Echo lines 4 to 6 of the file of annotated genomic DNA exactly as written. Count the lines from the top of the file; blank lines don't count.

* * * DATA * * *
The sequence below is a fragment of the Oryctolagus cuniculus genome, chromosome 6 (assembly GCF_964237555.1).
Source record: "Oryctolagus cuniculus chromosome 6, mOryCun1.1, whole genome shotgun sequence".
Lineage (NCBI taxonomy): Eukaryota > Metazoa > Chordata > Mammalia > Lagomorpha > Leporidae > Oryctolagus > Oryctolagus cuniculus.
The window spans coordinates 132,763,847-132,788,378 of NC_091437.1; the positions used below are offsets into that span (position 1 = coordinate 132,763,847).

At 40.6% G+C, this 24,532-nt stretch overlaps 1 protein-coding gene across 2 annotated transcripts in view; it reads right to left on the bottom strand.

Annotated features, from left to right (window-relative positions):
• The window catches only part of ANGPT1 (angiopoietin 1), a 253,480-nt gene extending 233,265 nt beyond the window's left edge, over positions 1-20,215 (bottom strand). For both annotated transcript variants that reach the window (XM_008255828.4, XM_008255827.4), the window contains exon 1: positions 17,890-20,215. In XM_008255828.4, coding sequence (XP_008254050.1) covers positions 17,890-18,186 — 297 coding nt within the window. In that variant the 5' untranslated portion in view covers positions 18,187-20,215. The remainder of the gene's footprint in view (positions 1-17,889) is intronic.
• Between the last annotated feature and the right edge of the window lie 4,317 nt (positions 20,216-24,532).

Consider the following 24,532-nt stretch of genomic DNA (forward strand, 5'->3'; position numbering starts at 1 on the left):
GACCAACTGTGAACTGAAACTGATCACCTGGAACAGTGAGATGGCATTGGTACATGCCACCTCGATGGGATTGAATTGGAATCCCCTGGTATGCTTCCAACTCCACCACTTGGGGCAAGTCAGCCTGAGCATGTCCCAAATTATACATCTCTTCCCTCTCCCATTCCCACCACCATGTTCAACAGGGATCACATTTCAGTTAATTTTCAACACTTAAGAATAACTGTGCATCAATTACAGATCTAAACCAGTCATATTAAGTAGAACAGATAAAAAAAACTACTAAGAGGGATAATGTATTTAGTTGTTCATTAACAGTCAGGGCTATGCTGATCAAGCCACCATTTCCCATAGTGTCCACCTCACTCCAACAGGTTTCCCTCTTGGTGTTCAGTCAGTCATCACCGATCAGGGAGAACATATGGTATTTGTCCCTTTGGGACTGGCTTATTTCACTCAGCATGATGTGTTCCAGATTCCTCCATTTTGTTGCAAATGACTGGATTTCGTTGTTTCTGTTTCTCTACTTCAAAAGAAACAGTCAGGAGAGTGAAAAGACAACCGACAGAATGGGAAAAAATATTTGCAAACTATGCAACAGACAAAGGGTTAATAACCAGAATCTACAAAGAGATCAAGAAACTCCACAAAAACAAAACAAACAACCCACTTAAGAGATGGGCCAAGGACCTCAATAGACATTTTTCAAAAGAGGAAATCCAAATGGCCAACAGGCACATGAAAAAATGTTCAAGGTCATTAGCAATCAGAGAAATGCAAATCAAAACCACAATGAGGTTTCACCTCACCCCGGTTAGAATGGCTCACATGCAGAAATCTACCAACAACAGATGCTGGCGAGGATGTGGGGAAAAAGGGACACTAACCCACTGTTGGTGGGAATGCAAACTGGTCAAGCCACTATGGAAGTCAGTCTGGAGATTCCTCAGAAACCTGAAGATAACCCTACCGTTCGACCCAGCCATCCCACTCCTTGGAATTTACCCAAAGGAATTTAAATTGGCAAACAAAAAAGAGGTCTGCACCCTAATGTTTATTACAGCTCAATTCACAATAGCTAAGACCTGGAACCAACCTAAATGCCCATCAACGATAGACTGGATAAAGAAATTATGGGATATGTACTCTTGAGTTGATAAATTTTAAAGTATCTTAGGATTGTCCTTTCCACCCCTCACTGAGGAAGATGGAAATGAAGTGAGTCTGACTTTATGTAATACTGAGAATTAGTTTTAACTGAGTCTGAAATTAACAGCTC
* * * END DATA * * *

The window spans coordinates 132,763,847-132,788,378 of NC_091437.1; the positions used below are offsets into that span (position 1 = coordinate 132,763,847).

At 40.6% G+C, this 24,532-nt stretch overlaps 1 protein-coding gene across 2 annotated transcripts in view; it reads right to left on the bottom strand.

Annotated features, from left to right (window-relative positions):